A Spouses View on Furloughs and Minimum Wage

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Governor Schwarzenegger:

I am writing as just one face of the State of California married to a State worker.  I would like to share my story with you. I follow the budgets talks and negotiations through the Sacramento Bee’s coverage and analysis; I am saddened your employees, your most competitive asset, are so de-valued and I’m frustrated by the inertia and politicking that has become synonymous with California.

The cumulative eighteen months has been very difficult for us. We cut back where we could, planted front and back yard summer and winter vegetable gardens in order to save money at the grocery store. I have been able to get us by on my salary because I work for a great company allowing me to telecommute to save money on gas and allowing me overtime. I have been the primary earner for the past 18 months, the sole person paying the mortgage, property taxes, homeowner’s insurance, car insurance, and veterinary bills.  

After the 3rd furlough was instituted, my husband tried to get a part time job to lessen the stress and financial burden on me, but couldn’t. Burger King, Taco Bell, and Wal-mart thought he was over qualified.

Governor Schwarzenegger, I was able to get us through the furloughs, making up the difference with overtime for my husband’s 14% pay cut. I’m not so sure I can manage with this minimum wage order. I’m stressed and anxious because a heavier financial burden will fall on my shoulders. I am afraid for the first time we will be behind on our bills. After careful calculation, my husband will bring home $309 for the month.

That’s $9.96/day for the month of August.

I have a choice to make August 1st; pay all of our bills and have nothing left for emergency spending or fall behind on the bills so there is some money left over for emergency spending. 

Governor Schwarzenegger you have a choice too. You have cited the White v. Davis (2003) court ruling, mandating you, by law, to lower all State Workers to Federal minimum wage absent a budget. Since 2003, the budget has been late and yet for five years (until 2008) you chose not to enforce this ruling. You mention it’s the law and you must abide by it, but it seems the law is selectively being applied by you to the detriment of 200,000+ employees of the State of California. These people are your competitive advantage, pay minimum wage and you will get minimum performance.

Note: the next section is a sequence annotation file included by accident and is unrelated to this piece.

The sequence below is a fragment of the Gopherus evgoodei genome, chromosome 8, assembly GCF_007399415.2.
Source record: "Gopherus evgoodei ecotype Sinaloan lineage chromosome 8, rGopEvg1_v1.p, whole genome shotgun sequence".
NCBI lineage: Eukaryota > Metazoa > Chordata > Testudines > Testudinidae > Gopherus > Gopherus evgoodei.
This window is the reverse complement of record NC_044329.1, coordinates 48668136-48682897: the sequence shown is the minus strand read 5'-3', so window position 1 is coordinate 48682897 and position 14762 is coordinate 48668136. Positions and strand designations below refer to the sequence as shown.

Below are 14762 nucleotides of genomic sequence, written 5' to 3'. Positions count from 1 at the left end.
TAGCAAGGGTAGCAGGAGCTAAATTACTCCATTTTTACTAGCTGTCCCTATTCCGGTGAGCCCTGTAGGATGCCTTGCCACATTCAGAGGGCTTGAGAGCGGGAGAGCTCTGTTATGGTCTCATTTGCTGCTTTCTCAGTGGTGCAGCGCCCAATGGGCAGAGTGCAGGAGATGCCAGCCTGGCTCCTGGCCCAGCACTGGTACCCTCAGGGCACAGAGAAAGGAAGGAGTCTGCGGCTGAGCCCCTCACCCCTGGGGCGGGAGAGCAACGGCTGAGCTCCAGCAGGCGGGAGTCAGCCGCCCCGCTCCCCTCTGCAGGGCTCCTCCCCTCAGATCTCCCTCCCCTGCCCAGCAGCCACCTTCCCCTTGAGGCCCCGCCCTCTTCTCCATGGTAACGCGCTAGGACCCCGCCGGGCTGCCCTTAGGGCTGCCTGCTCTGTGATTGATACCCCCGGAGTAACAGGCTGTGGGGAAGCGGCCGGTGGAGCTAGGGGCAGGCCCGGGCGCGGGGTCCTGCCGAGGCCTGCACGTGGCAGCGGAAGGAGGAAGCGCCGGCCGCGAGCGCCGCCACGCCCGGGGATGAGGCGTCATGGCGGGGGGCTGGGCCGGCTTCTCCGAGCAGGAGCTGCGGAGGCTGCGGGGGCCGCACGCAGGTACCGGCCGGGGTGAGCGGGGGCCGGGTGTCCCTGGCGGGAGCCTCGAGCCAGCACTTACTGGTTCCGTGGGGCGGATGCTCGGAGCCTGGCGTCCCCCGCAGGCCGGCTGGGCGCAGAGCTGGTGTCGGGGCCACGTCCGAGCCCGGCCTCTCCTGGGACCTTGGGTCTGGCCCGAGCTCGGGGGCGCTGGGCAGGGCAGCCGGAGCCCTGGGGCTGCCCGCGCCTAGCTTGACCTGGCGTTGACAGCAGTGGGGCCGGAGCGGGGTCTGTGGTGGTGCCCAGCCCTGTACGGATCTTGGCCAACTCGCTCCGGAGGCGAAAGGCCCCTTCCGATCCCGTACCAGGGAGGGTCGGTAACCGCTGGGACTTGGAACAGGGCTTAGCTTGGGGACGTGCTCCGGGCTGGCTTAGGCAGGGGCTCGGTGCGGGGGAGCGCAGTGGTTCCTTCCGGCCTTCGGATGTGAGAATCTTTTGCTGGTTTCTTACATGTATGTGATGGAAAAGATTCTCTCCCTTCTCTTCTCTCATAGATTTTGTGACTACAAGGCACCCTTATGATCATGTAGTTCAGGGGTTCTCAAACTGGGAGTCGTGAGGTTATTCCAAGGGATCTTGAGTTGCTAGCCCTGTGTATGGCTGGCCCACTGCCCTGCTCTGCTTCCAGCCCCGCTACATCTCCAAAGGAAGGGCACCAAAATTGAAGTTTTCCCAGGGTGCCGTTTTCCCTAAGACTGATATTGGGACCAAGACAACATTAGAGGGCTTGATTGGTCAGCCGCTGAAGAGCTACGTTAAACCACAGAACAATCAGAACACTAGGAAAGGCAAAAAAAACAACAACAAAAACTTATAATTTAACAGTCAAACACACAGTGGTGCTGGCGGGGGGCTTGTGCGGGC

How does this order save the State money? The wages have to be paid back plus liquidated damages according to the FLSA (Biggs 1990). There is nothing gained in the short term and plenty paid back in the long term. The budget process has been exercise in accounting gimmicks, raids on special funds, and shifting liabilities. This minimum wage order seems to be another accounting gimmick and another way to temporarily shift liability…to your employees. Again, there is no short term or long term gain in lowering your employees to Federal minimum wage.

I would like to see a budget passed and our finances in order, but I see no value to the State in lowering its employees to Federal minimum wage. Trust me, the majority of your employees do not have luxurious pay and benefits everyone seems to think they do. A simple and straight cost/benefit analysis should show this has impacts that reach farther than the employees of the State of California.

I am just one face of California who needed to be heard.

Thank you.

~~~~~~~~~~~~~~~~~~~~~~~~~~~~~~~~~~~~~~~~~~~~~~~~~~~~~~~~~~~~

Sally is a 41 year old native Californian married
to a State Worker. She w
orks for a large financial institution, and is a
graduate of California State University Sacramento.

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